Averrhoa bilimbi

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Averrhoa bilimbi
Averrhoa bilimbi dsc03692.jpg
Scientific classification edit
Kingdom: Plantae
Clade: Angiosperms
Clade: Eudicots
Clade: Rosids
Order: Oxalidales
Family: Oxalidaceae
Genus: Averrhoa
Species:
A. bilimbi
Binomial name
Averrhoa bilimbi
Synonyms[1]
  • Averrhoa abtusangulata Stokes
  • Averrhoa obtusangula Stokes

Averrhoa bilimbi (commonly known as bilimbi, cucumber tree, or tree sorrel[2]) is a fruit-bearing tree of the genus Averrhoa, family Oxalidaceae. It is a close relative of the carambola tree.

Description

A. bilimbi is a small tropical tree native to Indonesia and Malaysia, reaching up to 15m in height[3]. It is often multitrunked, quickly dividing into ramifications. Bilimbi leaves are alternate, pinnate, measuring approximately 30-60cm in length. Each leaf contains 11-37 leaflets; ovate to oblong, 2-10 cm long and 1-2cm wide and cluster at branch extremities[4]. The leaves are quite similar to those of the Otaheite gooseberry. The tree is cauliflorous with 18–68 flowers in panicles that form on the trunk and other branches. The flowers are heterotristylous, borne in a pendulous panicle inflorescence. There flower is fragrant, corolla of 5 petals 10–30 mm long, yellowish green to reddish purple[5]. The fruit is ellipsoidal, elongated, measuring about 4 - 10 cm and sometimes faintly 5-angled[6]. The skin, smooth to slightly bumpy, thin and waxy turning from light green to yellowish-green when ripe[4]. The flesh is crisp and the juice is sour and extremely acidic and therefore not typically consumed as fresh fruit by itself. Fruit is often preserved and used as a popular flavouring/seasoning and is a key ingredient in many Indonesian dishes such as sambal belimbing wuluh and asam sunti (see Culinary interest)[7]. A. bilimbi holds great value in complementary medicine (see Medical interest) as evidenced by the substantial amount of research on it[5]. According to traditional Indonesian/Malaysian knowledge, the trunk and branches of tree require exposure to sunlight to initiate flowering/fruiting, which can be assisted by removing leaves from the inner canopy.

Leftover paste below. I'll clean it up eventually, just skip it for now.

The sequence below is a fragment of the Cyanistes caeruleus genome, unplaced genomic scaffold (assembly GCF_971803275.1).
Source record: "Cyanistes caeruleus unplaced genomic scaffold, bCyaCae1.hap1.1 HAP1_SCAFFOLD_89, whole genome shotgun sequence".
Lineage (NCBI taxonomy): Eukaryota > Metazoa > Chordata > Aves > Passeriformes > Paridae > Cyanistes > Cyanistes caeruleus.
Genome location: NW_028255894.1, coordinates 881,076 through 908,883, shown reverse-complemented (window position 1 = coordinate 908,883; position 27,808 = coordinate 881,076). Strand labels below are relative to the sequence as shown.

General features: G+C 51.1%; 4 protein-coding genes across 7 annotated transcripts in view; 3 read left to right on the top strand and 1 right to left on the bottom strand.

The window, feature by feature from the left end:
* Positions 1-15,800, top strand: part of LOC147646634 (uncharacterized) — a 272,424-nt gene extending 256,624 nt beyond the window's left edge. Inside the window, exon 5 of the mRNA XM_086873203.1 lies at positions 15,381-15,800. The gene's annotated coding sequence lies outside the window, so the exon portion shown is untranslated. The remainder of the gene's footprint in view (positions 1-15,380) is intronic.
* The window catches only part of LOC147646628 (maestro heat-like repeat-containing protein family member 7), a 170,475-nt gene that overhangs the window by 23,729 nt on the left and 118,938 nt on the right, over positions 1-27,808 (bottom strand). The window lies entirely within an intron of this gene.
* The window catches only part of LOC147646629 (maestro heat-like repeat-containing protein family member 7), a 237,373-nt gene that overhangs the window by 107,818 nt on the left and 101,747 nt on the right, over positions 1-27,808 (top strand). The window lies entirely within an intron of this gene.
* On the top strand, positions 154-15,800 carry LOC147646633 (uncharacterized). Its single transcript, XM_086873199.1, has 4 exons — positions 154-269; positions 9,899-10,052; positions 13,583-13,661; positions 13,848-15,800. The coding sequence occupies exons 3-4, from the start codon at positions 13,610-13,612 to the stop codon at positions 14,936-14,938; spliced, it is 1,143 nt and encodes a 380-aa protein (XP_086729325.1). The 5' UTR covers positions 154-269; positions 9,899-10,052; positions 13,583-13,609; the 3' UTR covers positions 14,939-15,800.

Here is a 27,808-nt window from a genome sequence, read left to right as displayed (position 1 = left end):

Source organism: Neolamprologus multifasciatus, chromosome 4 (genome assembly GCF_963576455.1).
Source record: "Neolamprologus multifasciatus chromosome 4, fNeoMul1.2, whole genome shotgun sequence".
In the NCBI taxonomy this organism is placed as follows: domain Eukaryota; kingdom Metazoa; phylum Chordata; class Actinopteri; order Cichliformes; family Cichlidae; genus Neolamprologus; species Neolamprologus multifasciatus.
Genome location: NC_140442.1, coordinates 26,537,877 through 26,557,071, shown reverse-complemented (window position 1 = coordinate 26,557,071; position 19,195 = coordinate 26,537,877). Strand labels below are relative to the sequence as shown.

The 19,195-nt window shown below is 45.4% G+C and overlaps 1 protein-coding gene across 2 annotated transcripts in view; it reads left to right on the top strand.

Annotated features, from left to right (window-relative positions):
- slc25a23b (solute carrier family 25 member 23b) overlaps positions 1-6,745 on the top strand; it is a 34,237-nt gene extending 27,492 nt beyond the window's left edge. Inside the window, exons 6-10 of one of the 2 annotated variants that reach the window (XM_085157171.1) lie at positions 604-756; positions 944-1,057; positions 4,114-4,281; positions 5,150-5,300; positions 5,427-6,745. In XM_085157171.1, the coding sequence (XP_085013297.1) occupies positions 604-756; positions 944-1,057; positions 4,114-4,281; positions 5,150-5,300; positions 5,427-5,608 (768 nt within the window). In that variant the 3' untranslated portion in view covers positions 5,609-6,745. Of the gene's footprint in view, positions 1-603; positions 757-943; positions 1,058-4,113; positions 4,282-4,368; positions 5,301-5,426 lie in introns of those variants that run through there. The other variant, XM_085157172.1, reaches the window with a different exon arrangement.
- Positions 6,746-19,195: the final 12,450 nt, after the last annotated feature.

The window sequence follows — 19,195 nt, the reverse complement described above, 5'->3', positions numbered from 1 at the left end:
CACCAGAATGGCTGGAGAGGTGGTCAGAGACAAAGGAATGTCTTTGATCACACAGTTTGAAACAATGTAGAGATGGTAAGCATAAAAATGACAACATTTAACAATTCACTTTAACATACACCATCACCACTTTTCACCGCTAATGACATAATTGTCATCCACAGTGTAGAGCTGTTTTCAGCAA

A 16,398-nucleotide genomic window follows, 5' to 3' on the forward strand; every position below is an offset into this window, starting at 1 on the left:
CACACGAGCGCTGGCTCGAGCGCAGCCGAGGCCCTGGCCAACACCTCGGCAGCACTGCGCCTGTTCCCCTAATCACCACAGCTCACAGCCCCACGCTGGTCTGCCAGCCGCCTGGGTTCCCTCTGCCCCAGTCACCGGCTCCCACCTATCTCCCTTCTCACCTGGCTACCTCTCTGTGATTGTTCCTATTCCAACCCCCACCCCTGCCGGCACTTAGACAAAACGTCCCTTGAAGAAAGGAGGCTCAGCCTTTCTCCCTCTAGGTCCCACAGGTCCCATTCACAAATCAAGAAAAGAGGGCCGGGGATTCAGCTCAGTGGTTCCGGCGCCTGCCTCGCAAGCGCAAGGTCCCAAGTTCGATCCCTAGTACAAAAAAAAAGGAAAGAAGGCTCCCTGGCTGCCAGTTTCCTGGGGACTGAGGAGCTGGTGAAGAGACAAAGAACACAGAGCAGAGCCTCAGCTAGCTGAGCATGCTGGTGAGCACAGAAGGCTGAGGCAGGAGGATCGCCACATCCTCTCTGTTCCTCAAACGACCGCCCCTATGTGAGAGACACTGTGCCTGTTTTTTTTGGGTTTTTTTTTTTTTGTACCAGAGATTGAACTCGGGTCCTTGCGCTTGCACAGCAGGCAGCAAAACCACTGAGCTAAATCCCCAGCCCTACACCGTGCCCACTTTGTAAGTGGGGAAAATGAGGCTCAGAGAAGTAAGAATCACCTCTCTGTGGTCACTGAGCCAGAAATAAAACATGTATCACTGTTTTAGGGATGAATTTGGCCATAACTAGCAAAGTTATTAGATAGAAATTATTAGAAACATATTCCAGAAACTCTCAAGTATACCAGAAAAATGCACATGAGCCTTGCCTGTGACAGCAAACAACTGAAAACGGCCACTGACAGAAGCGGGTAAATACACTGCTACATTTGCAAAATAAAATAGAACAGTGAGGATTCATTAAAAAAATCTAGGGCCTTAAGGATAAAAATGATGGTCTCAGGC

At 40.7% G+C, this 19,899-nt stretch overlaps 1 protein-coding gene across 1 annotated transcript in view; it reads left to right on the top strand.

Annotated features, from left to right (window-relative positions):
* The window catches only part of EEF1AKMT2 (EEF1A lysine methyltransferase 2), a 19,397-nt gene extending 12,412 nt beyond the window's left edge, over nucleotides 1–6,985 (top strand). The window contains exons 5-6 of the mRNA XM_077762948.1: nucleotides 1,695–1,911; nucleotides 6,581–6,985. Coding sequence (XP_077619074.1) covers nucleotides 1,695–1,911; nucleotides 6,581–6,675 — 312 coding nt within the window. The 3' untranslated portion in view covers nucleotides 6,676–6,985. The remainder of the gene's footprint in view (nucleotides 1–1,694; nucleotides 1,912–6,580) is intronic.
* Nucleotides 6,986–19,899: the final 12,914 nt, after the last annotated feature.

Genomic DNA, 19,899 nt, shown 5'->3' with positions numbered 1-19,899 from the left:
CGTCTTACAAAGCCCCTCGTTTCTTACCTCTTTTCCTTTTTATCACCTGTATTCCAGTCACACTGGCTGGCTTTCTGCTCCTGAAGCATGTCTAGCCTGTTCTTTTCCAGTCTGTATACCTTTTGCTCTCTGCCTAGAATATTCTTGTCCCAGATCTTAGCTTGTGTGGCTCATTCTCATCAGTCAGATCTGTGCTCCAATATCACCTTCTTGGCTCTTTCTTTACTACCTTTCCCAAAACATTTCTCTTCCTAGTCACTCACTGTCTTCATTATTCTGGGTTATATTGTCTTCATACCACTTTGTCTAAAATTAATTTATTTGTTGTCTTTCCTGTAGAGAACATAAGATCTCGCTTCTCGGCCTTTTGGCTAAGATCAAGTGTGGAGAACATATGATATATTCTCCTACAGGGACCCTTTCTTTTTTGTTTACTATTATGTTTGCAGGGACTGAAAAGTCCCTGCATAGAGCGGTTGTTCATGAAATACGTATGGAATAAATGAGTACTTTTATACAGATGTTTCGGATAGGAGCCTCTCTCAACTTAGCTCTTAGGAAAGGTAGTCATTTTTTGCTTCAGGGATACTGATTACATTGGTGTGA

Distribution and habitat

Possibly originated in Moluccas, Indonesia, the species is now cultivated and found throughout Indonesia, the Philippines, Sri Lanka, Bangladesh, Maldives, Myanmar (Burma) and Malaysia. It is also common in other Southeast Asian countries. In India, where it is usually found in gardens, the bilimbi has gone wild in the warmest regions of the country.[8] It is also seen in coastal regions of South India.

Outside of Asia, the tree is cultivated in Zanzibar. In 1793, the bilimbi was introduced to Jamaica from Timor and after several years, was cultivated throughout Central and South America where it is known as mimbro. In Suriname this fruit is known as lange birambi. Introduced to Queensland at the end of the 19th century, it has been grown commercially in the region since that time.[8] In Guyana, it is called Sourie, One finger, Bilimbi and Kamranga.

This is essentially a tropical tree, less resistant to cold than the carambola, growing best in rich and well-drained soil (but also stands limestone and sand). It prefers evenly distributed rainfall throughout the year, but with a 2- to 3-month dry season. Therefore, the species is not found, for example, in the wettest part of Malaysia. In Florida, where it is an occasional curiosity, the tree needs protection from wind and cold.[8]

Culinary interest

In Indonesia, A. bilimbi, locally known as belimbing wuluh, is often used to give sour or acid flavor to food, substituting tamarind or tomato. In the north western provice of Aceh, it is preserved by salting and sun-drying to make asam sunti, a kitchen seasoning to make a variety of Achenese dishes[9].

In the Philippines, where it is commonly found in backyards, the fruits are eaten either raw or dipped in rock salt. It can be either curried or added as a souring agent for common Filipino dishes such as sinigang, pinangat and paksiw. It is being sun-dryed for preservation. It is also used to make salad mixed with tomatoes, chopped onions with soy sauce as dressing.

The uncooked bilimbi is prepared as relish and served with rice and beans in Costa Rica.

In the Far East, where the tree originated, it is sometimes added to curry.

In Malaysia, it also is made into a rather sweet jam.